Last week saw a number of changes to the Coronavirus Job Retention Scheme (“the CJRS”) and the Coronavirus Statutory Sick Pay Rebate Scheme (“the CSSPRS”). We set out below the key changes that employers need to be aware of.

CJRS – what is changing?

On Friday (29 May), the Chancellor of the Exchequer provided more detail about reforms to the CJRS which are intended to support businesses and employees as people begin to return to work. While further guidance is expected to be published on 12 June, the basic framework of how the scheme will operate over the coming months has been clarified. The key changes and dates of note for employers are summarised in the timeline below.



Level of Government Contribution

10 June


From 30 June, employers will only be able to furlough employees that they have furloughed for a full 3-week period prior to that date. Therefore, 10 June is the final date by which an employer can furlough an employee for the first time. Employers will have until 31 July to make claims in respect of the period to 30 June.

No change. Government continues to pay 80% of wages (up to £2,500 cap), employer National Insurance Contributions (“ER NICs”) and pension contributions.

12 June

Further guidance on flexible furloughing and how employers should calculate claims will be published.

From 1 July


“Flexible furlough” will begin, meaning employees will be able to work part-time. Businesses can decide the hours and shift patterns that their employees will work and will be responsible for paying their wages while in work.


From 1 August


Tapering of the level of government grant begins.

Government pays 80% of wages, up to £2,500 cap. Employers pay ER NICs and pension contributions.

From 1 September

Tapering of the level of government grant increases.

Government pays 70% of wages, up to cap of £2,187.50. Employers pay ER NICs, pension contributions and 10% of wages to make up 80% of wages up to a cap of £2,500 (or more, depending on what the employer agreed with the employee)

From 1 October


Tapering of the level of government grant increases.

Government pays 60% of wages, up to a cap of £1,875. Employers pay ER NICs, pension contributions and 20% of wages, to make up 80% of wages up to a cap of £2,500 (or more).

31 October

Scheme will close.


The level of contributions to wages being asked of employers may be less than some had feared and with more businesses being able to reopen as restrictions are gradually lifted, it is hoped that businesses will have the financial capacity to be able to offset the contributions.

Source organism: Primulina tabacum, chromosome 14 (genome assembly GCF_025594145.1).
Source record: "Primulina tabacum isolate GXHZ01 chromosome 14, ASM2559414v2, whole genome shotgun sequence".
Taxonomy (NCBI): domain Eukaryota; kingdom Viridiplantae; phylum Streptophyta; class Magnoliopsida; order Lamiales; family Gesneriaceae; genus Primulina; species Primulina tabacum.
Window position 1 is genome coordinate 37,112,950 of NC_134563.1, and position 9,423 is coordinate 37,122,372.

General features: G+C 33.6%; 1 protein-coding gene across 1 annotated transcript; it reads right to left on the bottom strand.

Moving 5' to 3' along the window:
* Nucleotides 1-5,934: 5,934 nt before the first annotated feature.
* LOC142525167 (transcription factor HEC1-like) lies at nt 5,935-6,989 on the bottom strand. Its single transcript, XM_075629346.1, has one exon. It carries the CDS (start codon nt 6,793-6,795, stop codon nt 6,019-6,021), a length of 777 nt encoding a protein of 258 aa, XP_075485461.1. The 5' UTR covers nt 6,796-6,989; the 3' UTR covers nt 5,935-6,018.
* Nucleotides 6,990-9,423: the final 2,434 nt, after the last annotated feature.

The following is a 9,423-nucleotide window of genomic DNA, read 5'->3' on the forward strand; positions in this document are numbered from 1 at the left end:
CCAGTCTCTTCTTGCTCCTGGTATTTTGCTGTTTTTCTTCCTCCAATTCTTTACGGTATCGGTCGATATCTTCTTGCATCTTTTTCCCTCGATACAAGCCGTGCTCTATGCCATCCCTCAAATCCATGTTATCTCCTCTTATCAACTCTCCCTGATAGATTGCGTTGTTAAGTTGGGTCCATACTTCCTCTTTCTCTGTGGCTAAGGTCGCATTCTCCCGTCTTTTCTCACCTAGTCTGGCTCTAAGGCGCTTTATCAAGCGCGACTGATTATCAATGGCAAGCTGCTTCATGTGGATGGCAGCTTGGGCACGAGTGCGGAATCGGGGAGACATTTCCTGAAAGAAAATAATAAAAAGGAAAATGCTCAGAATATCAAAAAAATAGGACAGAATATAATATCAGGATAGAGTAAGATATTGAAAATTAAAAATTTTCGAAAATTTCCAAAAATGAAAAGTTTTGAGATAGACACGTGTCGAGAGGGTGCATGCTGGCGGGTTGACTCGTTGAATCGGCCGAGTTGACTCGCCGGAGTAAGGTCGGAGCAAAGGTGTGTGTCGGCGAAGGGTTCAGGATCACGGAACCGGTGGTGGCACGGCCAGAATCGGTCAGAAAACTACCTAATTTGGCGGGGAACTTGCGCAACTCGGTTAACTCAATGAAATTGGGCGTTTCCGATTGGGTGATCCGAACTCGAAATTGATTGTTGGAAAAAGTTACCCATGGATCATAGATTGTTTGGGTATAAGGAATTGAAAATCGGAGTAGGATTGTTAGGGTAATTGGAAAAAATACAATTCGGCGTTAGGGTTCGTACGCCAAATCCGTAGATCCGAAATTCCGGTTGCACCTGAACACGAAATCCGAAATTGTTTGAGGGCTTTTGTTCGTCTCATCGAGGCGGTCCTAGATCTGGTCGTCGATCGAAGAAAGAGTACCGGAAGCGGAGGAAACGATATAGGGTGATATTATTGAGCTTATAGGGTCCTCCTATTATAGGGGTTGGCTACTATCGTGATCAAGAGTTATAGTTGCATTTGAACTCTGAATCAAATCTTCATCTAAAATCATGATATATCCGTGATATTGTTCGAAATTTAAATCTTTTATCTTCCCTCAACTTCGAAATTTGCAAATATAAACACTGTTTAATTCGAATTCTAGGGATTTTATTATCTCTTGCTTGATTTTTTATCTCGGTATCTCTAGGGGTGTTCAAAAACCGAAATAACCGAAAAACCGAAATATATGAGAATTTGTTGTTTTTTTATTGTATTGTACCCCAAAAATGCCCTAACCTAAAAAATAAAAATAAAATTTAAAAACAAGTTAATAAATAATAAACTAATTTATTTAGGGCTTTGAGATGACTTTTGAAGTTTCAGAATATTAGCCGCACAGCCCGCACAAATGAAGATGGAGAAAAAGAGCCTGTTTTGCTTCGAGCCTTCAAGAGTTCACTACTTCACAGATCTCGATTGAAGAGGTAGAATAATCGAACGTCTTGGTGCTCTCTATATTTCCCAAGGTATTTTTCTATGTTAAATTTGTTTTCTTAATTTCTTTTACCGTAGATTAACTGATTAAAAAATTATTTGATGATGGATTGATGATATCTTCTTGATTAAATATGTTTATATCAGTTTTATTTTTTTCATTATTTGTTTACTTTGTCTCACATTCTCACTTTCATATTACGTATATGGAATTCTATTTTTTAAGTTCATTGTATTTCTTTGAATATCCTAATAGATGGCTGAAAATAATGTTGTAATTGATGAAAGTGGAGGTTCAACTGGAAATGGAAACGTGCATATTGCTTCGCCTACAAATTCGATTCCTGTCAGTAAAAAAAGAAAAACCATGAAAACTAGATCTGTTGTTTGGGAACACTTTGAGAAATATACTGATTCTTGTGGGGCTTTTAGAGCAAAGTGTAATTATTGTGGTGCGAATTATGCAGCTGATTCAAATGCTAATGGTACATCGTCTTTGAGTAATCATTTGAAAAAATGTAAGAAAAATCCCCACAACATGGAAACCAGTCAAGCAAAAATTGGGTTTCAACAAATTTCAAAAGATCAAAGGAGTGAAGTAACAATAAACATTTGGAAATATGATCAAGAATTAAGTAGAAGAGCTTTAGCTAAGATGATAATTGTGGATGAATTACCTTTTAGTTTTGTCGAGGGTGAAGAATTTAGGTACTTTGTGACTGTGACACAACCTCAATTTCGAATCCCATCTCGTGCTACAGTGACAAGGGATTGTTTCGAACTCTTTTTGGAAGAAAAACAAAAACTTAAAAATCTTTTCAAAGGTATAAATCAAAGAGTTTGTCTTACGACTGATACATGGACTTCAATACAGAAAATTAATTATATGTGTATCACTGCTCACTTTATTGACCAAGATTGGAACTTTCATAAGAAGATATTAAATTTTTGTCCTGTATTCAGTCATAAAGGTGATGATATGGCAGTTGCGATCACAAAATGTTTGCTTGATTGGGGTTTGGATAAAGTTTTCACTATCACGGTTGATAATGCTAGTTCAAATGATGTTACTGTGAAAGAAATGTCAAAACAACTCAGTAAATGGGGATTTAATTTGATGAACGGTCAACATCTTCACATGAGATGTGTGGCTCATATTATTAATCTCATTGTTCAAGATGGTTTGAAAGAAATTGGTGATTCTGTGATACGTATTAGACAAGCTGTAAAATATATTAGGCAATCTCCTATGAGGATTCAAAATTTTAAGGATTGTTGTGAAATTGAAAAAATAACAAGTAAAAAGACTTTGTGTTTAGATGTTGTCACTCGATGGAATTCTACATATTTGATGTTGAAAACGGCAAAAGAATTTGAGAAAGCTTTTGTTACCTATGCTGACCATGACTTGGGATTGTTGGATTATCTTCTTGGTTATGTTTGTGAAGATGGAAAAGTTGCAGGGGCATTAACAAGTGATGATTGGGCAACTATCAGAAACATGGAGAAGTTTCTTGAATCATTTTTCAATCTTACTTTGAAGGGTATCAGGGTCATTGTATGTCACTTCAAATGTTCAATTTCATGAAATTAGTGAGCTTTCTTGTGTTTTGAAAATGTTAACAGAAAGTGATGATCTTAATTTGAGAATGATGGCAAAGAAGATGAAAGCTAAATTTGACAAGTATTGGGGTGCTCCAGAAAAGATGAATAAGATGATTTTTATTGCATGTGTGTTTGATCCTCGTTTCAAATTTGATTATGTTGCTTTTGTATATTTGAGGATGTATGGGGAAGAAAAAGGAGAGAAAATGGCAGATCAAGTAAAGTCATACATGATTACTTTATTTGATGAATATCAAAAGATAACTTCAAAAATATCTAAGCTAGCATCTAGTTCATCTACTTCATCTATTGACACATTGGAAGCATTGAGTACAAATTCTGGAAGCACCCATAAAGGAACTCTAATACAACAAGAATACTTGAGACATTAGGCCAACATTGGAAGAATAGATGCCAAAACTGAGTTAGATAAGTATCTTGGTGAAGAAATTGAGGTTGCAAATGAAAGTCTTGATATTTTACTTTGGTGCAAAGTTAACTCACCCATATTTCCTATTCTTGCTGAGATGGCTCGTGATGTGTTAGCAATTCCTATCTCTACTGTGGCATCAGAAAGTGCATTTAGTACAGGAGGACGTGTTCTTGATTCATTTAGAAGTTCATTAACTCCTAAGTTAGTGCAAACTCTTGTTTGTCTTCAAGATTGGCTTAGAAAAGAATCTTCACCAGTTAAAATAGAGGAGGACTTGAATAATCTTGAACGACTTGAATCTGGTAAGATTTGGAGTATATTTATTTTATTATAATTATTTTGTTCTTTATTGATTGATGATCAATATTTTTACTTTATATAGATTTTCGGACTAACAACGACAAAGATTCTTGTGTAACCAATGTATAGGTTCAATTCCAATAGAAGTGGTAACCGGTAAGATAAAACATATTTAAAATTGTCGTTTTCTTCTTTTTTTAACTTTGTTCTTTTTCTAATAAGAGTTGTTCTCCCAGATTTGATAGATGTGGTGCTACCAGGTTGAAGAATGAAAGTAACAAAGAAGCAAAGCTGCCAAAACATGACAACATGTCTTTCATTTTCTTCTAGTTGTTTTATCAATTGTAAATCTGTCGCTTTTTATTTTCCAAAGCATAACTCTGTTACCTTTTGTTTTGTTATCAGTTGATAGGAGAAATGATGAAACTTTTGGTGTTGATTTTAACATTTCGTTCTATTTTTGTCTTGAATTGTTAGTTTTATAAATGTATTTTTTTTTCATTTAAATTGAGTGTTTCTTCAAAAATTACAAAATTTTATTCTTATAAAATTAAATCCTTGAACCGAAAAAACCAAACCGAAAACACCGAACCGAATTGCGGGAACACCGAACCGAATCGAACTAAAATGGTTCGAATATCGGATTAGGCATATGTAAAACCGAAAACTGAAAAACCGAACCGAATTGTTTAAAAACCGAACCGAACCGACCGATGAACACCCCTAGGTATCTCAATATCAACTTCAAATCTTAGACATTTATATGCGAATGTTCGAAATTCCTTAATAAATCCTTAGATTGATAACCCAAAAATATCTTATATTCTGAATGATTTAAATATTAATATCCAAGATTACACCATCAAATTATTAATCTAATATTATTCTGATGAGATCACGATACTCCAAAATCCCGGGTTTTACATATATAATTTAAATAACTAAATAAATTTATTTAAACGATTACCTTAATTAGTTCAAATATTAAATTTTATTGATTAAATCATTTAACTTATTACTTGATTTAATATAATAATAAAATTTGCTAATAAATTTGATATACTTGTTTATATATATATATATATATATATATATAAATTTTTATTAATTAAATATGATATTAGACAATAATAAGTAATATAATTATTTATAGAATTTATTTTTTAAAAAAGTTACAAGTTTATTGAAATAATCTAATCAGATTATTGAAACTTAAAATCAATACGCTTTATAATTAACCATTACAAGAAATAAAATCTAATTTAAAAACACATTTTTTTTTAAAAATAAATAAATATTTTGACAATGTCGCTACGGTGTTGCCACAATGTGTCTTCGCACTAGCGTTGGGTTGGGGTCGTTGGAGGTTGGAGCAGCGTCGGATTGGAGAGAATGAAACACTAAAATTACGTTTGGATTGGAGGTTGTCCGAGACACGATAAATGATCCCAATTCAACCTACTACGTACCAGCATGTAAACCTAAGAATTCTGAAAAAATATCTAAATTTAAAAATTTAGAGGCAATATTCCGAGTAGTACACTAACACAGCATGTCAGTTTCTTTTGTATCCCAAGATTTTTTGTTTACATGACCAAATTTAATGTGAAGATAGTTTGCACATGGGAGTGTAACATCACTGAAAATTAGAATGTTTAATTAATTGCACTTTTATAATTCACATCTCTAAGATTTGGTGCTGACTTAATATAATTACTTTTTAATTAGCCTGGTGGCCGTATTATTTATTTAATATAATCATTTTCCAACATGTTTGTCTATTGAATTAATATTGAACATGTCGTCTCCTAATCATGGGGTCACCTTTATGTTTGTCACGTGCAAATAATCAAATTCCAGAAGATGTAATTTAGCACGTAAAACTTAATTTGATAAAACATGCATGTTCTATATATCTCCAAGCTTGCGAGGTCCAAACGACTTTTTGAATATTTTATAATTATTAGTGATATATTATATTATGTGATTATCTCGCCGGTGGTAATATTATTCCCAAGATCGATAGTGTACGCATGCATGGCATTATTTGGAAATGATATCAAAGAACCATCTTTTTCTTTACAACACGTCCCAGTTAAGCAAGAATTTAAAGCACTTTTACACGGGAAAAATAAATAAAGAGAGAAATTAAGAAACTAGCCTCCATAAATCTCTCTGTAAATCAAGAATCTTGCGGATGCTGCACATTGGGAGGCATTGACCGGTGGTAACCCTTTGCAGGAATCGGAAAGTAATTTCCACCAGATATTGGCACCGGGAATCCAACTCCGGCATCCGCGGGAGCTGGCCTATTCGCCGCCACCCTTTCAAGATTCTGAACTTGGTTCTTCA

The scheme will end at the end of October and at that point employers will need to consider their options and decide how to manage their workforce going forward. For some, that may mean bringing staff back to work full time and with full pay. For others, it may involve seeking to agree reduced salaries with employees, lay-offs and short-time working (see our Factsheet on these), or in some cases, redundancies.

The Self-Employment Support Scheme is also being extended and in August self-employed individuals will be able to apply for a second and final grant. The grant will be 70% of their average monthly trading profits, paid out in a single instalment covering three months’ worth of profits, capped at £6,750 in total.

Further details of both schemes can be found in the Government Factsheet for the CJRS and SEISS schemes.

Statutory Sick Pay (“SSP”) – what has changed?

Test and Trace

Entitlement to SSP has been extended, under the Statutory Sick Pay (General) (Coronavirus Amendment) (No. 4) Regulations 2020, to those who are told to isolate under the new “Test and Trace” system, which started operating in England last week (28 May). Accordingly, a person who is notified through the “Test and Trace” system that they have had contact with a person with coronavirus and therefore must self-isolate for 14 days, will be entitled to SSP (as long as they meet the eligibility conditions).

The NHS Test and Trace service will provide a notification that can be used as evidence to an employer that someone has been told to self-isolate.

Coronavirus Statutory Sick Pay Rebate Scheme

HMRC has published guidance on how employers should use the CSSPRS to claim back SSP in relation to coronavirus related sickness.

The scheme is available to employers who had fewer than 250 employees on 28 February 2020 and repayment will cover up to 2 weeks SSP starting from the first qualifying day of sickness if an employee is unable to work because they:

  • have coronavirus symptoms or are self-isolating because someone they live with has symptoms (if the period of sickness started on or after 13 March 2020);
  • are shielding and have a letter from the NHS or a GP telling them to stay at home for at least 12 weeks (if the period of sickness started on or after 16 April 2020); or
  • are self-isolating because they’ve been notified by the NHS or a public health body that they have come into contact with someone with coronavirus (if the period of sickness started on or after 28 May 2020).

Employers are required to keep records relating to SSP that they claim back from HMRC for a period of 3 years after the date that they receive payment for the claim. HMRC may request these if there is a dispute over payment of SSP.

Managing the ongoing workforce situation arising from Covid-19 continues to raise a number of queries and issues for employers to grapple with. Managing health and safety factors is a major consideration and doing so fairly is key to minimising litigation risk. If you have any queries on Covid-19 employment issues, or for specialist employment advice or support, please get in touch with our employment team.


For further support and advice relating to the impact of COVID-19, please view our COVID-19 Advisory Service page.

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